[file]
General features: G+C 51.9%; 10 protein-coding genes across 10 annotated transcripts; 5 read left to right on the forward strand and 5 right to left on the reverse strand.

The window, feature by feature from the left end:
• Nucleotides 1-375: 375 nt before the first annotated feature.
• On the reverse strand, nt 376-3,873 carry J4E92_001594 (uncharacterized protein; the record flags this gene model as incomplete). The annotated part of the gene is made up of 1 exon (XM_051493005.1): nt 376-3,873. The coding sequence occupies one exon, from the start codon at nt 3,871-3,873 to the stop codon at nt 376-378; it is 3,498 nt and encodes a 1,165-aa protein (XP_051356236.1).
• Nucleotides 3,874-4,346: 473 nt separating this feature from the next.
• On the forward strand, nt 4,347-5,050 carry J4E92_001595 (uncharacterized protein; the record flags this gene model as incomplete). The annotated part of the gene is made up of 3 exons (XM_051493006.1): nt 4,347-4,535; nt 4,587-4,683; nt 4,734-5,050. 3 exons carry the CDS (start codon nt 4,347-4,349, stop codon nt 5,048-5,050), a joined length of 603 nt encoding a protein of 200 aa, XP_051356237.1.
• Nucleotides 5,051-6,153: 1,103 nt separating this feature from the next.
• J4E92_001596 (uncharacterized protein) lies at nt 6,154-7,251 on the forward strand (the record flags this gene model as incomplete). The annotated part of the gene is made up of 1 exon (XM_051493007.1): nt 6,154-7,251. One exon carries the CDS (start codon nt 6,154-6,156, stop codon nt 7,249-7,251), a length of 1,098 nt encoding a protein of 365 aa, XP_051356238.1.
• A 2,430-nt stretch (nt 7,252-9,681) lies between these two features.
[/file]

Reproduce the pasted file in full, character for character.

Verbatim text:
General features: G+C 51.9%; 10 protein-coding genes across 10 annotated transcripts; 5 read left to right on the forward strand and 5 right to left on the reverse strand.

The window, feature by feature from the left end:
• Nucleotides 1-375: 375 nt before the first annotated feature.
• On the reverse strand, nt 376-3,873 carry J4E92_001594 (uncharacterized protein; the record flags this gene model as incomplete). The annotated part of the gene is made up of 1 exon (XM_051493005.1): nt 376-3,873. The coding sequence occupies one exon, from the start codon at nt 3,871-3,873 to the stop codon at nt 376-378; it is 3,498 nt and encodes a 1,165-aa protein (XP_051356236.1).
• Nucleotides 3,874-4,346: 473 nt separating this feature from the next.
• On the forward strand, nt 4,347-5,050 carry J4E92_001595 (uncharacterized protein; the record flags this gene model as incomplete). The annotated part of the gene is made up of 3 exons (XM_051493006.1): nt 4,347-4,535; nt 4,587-4,683; nt 4,734-5,050. 3 exons carry the CDS (start codon nt 4,347-4,349, stop codon nt 5,048-5,050), a joined length of 603 nt encoding a protein of 200 aa, XP_051356237.1.
• Nucleotides 5,051-6,153: 1,103 nt separating this feature from the next.
• J4E92_001596 (uncharacterized protein) lies at nt 6,154-7,251 on the forward strand (the record flags this gene model as incomplete). The annotated part of the gene is made up of 1 exon (XM_051493007.1): nt 6,154-7,251. One exon carries the CDS (start codon nt 6,154-6,156, stop codon nt 7,249-7,251), a length of 1,098 nt encoding a protein of 365 aa, XP_051356238.1.
• A 2,430-nt stretch (nt 7,252-9,681) lies between these two features.